Attendees take advantage of free screenings at health expo
Mohegan — Michael White worked in cardiology for 27 years, and noticed a distinct change in patient behavior during that time.
"It used to be if you had chest pain, you'd run to the doctor," White said.
Now, people will wait months before going to the doctor, at which point there's often fewer options for treatment.
"People come in with pain, open wounds, black toes," he said. "If we catch some of it earlier, we can prevent amputation, that's what it's about."
White, director of business development at The Vascular Experts: Southeastern CT Vascular Center, said that was the point of offering free vascular disease screenings Saturday as part of the Chamber of Commerce of Eastern Connecticut's "Total Life Expo" at Mohegan Sun, which also featured dozens of vendors and cooking and fitness demonstrations.
As of 1:30 p.m., about 50 people, ranging in age from twenties to nineties, went through the quick vascular ultrasound. About 75 percent of them said it was their first time getting that kind of screening, White said.
The Uncas Health District Medical Reserve Corps partnered with the nursing program at Three Rivers Community College to perform blood pressure screenings.
Nursing students had screened about 75 people, as young as 23 and as old as 73, as of 1:45 p.m. High blood pressure, which can lead to stroke and other serious health problems, is known as "the silent killer" because people don't know they have high blood pressure because they don't exhibit any symptoms.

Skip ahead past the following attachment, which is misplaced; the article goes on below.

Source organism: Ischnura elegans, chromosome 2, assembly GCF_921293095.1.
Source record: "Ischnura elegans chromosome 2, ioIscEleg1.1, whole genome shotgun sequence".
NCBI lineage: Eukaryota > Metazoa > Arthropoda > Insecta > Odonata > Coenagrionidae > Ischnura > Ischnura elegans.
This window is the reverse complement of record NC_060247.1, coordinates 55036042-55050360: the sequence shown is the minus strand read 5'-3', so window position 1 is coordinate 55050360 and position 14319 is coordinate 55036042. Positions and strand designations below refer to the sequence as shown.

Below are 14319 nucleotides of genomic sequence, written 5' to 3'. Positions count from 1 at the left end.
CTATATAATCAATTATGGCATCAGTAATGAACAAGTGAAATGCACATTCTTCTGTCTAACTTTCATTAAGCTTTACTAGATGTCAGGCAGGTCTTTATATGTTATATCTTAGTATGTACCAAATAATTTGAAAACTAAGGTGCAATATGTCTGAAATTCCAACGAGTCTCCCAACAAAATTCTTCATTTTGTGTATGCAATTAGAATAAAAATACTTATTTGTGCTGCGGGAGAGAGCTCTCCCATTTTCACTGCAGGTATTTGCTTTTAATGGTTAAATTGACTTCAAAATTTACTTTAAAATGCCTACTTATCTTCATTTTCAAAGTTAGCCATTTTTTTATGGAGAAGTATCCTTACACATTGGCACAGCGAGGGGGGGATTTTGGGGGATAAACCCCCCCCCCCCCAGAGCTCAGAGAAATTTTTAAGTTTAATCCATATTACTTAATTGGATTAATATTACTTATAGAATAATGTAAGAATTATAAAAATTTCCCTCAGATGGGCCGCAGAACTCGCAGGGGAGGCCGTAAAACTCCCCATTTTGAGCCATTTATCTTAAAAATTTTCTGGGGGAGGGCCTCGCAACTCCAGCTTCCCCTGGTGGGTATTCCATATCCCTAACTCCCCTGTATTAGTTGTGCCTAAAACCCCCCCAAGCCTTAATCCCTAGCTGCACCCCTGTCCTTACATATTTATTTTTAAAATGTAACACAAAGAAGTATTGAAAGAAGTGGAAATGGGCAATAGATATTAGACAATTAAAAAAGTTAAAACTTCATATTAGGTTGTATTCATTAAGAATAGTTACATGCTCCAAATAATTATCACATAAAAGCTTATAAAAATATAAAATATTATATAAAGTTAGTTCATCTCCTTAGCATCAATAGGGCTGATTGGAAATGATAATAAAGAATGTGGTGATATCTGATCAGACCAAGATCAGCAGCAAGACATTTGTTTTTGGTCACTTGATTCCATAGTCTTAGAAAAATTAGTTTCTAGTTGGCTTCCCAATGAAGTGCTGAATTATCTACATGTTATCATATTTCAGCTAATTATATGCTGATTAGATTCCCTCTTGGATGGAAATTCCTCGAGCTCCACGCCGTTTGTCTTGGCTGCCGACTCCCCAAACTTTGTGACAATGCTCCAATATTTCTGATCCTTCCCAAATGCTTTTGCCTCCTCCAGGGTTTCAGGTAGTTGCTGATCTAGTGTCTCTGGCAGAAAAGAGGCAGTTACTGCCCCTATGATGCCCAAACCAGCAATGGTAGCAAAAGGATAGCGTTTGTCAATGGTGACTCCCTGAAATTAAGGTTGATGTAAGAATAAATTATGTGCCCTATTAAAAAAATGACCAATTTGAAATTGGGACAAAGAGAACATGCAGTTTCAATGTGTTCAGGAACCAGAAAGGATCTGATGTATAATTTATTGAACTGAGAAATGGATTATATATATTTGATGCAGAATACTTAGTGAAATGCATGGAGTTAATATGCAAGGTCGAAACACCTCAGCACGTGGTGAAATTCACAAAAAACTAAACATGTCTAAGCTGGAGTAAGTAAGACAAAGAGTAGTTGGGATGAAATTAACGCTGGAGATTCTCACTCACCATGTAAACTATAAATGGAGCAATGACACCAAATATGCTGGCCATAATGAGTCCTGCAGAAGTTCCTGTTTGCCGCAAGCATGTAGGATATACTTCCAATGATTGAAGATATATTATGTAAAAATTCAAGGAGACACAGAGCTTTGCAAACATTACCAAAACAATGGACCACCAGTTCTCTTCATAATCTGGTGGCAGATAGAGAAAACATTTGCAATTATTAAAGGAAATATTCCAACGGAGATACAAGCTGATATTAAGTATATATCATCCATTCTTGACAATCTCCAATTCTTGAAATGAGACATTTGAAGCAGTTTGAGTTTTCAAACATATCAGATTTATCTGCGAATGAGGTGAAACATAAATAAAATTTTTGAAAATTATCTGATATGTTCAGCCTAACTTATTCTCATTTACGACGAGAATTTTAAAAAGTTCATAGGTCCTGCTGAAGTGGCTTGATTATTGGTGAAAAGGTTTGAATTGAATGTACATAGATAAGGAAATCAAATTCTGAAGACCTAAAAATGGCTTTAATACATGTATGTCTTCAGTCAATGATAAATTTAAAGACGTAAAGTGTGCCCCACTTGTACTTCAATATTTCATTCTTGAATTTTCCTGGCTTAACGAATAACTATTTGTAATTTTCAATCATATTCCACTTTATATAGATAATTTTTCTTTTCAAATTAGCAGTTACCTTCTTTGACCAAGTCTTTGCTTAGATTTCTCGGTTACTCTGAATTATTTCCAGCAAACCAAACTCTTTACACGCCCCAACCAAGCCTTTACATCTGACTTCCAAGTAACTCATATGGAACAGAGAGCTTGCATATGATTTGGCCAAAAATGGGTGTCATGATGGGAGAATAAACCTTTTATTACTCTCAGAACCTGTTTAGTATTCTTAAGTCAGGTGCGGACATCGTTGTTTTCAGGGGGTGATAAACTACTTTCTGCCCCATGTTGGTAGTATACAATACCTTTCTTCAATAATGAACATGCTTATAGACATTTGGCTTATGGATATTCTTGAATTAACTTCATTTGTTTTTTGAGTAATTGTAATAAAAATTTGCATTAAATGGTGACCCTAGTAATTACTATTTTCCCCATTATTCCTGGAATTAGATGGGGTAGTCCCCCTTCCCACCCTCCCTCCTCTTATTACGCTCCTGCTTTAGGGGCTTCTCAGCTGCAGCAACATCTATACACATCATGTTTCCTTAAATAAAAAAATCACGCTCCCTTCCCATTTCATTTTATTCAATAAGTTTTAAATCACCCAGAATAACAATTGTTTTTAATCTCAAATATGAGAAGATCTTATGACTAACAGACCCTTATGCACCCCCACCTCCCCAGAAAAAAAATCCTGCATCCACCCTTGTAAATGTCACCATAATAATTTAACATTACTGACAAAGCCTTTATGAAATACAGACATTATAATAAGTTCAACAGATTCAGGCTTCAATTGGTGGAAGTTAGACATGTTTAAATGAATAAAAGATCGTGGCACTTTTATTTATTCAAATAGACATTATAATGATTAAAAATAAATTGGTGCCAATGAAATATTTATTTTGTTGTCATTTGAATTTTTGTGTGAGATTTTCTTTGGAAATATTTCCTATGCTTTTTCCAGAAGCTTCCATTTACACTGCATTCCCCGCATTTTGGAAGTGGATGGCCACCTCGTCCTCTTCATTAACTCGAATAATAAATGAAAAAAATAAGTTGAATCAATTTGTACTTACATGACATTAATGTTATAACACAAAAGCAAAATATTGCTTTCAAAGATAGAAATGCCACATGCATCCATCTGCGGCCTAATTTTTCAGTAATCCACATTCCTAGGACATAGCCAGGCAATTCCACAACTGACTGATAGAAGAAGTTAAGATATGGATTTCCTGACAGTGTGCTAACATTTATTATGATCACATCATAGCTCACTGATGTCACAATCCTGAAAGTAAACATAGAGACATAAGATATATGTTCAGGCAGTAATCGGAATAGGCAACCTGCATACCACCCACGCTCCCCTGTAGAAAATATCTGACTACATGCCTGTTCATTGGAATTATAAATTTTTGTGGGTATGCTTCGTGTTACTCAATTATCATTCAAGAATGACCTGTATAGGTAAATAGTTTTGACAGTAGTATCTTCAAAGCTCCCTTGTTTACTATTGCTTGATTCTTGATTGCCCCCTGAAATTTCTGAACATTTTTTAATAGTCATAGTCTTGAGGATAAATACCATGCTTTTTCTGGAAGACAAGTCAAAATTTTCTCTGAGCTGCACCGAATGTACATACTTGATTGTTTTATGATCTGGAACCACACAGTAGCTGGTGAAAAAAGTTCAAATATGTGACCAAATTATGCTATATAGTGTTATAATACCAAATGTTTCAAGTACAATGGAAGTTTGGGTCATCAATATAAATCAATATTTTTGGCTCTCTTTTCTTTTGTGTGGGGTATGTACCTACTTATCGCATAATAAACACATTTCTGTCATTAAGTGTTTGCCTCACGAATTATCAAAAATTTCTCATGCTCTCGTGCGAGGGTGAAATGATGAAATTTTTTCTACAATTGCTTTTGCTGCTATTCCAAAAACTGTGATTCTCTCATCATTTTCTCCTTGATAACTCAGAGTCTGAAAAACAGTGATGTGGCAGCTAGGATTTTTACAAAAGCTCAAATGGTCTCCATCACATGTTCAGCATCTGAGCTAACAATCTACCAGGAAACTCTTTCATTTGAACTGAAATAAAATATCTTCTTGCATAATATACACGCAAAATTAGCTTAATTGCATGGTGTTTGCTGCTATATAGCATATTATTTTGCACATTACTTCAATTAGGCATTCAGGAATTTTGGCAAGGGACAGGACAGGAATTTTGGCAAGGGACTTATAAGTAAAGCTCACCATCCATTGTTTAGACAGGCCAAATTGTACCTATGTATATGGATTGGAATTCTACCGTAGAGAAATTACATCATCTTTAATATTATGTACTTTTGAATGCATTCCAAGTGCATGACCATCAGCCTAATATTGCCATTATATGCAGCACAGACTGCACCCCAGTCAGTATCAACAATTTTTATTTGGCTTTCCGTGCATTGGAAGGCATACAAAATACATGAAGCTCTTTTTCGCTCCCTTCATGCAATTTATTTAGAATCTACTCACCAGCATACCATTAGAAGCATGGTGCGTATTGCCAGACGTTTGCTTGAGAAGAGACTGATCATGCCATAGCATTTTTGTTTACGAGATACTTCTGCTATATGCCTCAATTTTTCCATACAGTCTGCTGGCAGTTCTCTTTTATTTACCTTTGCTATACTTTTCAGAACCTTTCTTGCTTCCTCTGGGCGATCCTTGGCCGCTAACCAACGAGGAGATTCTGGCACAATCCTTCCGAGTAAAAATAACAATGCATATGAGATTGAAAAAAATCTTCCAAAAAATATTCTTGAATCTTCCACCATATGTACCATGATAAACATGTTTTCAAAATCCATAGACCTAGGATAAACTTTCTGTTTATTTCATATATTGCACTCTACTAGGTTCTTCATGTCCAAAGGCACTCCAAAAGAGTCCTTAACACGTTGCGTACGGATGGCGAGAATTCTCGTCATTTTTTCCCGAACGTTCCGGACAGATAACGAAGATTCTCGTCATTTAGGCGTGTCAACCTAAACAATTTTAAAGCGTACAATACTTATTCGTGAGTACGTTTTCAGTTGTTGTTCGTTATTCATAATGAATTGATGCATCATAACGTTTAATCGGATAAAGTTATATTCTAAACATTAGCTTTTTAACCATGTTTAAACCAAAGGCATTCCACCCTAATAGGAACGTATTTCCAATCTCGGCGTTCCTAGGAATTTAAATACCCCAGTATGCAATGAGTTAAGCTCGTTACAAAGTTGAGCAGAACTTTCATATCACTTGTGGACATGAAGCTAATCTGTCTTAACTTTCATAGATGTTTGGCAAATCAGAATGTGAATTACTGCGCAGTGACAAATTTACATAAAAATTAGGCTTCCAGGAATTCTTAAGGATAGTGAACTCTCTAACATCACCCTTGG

Jim Latourette, 84, of Quaker Hill said he usually has his blood pressure checked once a week at his local senior center, but decide to take advantage of that and the vascular disease screening while touring the expo. He has high blood pressure and vascular problems, and while he's seen a physician about both, he said he was "steered in the direction of help" on Saturday for his vascular issues.
Lori Bernier, a primary therapist at Natchaug Hospital in Mansfield, was manning a booth that gave free mental health screenings. Eleven people visited the booth. Karen Colt, an employee of Rivereast Treatment Center in Vernon, part of Natchaug Hospital, said she's done mental health screenings at the expo for three years, and she's noticed people are curious to get information but reluctant to fill out an assessment form.
"They'll talk but actually filling out the form is difficult," Colt said.
Some have walked by, seen the "depression" sign hanging above the booth and quickly looked away, she said, which shows while the stigma around mental health has lessened, it still exists.
"It's like any other disease," she said. "People don't hesitate to talk at the swimming pool about their cardiovascular issues or eczema."
Bernier also was alerting people to a program she runs at the hospital for adults 55 and older who are struggling with mental illness or substance abuse.
"You don't think of seniors as having substance abuse problems but it can be a big issue for people with a lot of time on their hands and no regular routine," Colt said.
They also can struggle with chronic illnesses that keep them isolated at home, she said, or feel loneliness due to the loss of a partner or friend.
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